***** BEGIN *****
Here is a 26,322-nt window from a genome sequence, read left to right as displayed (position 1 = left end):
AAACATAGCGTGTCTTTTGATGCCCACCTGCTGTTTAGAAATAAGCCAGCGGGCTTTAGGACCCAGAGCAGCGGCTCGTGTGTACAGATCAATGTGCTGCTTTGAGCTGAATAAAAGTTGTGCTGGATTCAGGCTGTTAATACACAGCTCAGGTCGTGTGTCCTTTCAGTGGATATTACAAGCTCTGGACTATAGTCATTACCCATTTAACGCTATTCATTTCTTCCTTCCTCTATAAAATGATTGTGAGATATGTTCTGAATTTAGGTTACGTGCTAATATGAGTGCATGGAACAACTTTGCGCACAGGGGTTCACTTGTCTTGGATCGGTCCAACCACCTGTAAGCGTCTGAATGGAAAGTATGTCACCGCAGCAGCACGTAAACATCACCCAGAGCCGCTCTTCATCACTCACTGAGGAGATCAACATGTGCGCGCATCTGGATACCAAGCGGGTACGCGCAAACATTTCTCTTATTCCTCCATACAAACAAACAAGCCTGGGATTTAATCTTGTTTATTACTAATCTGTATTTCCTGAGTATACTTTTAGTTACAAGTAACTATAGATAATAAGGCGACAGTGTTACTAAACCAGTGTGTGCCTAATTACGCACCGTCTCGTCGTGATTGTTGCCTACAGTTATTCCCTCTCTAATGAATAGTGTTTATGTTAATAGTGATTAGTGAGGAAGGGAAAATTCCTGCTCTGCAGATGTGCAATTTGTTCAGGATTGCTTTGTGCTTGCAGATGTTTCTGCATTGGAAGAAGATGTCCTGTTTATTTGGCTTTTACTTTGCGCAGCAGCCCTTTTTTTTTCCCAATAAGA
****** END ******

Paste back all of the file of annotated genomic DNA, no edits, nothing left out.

Here is a 26,322-nt window from a genome sequence, read left to right as displayed (position 1 = left end):
AAACATAGCGTGTCTTTTGATGCCCACCTGCTGTTTAGAAATAAGCCAGCGGGCTTTAGGACCCAGAGCAGCGGCTCGTGTGTACAGATCAATGTGCTGCTTTGAGCTGAATAAAAGTTGTGCTGGATTCAGGCTGTTAATACACAGCTCAGGTCGTGTGTCCTTTCAGTGGATATTACAAGCTCTGGACTATAGTCATTACCCATTTAACGCTATTCATTTCTTCCTTCCTCTATAAAATGATTGTGAGATATGTTCTGAATTTAGGTTACGTGCTAATATGAGTGCATGGAACAACTTTGCGCACAGGGGTTCACTTGTCTTGGATCGGTCCAACCACCTGTAAGCGTCTGAATGGAAAGTATGTCACCGCAGCAGCACGTAAACATCACCCAGAGCCGCTCTTCATCACTCACTGAGGAGATCAACATGTGCGCGCATCTGGATACCAAGCGGGTACGCGCAAACATTTCTCTTATTCCTCCATACAAACAAACAAGCCTGGGATTTAATCTTGTTTATTACTAATCTGTATTTCCTGAGTATACTTTTAGTTACAAGTAACTATAGATAATAAGGCGACAGTGTTACTAAACCAGTGTGTGCCTAATTACGCACCGTCTCGTCGTGATTGTTGCCTACAGTTATTCCCTCTCTAATGAATAGTGTTTATGTTAATAGTGATTAGTGAGGAAGGGAAAATTCCTGCTCTGCAGATGTGCAATTTGTTCAGGATTGCTTTGTGCTTGCAGATGTTTCTGCATTGGAAGAAGATGTCCTGTTTATTTGGCTTTTACTTTGCGCAGCAGCCCTTTTTTTTTCCCAATAAGA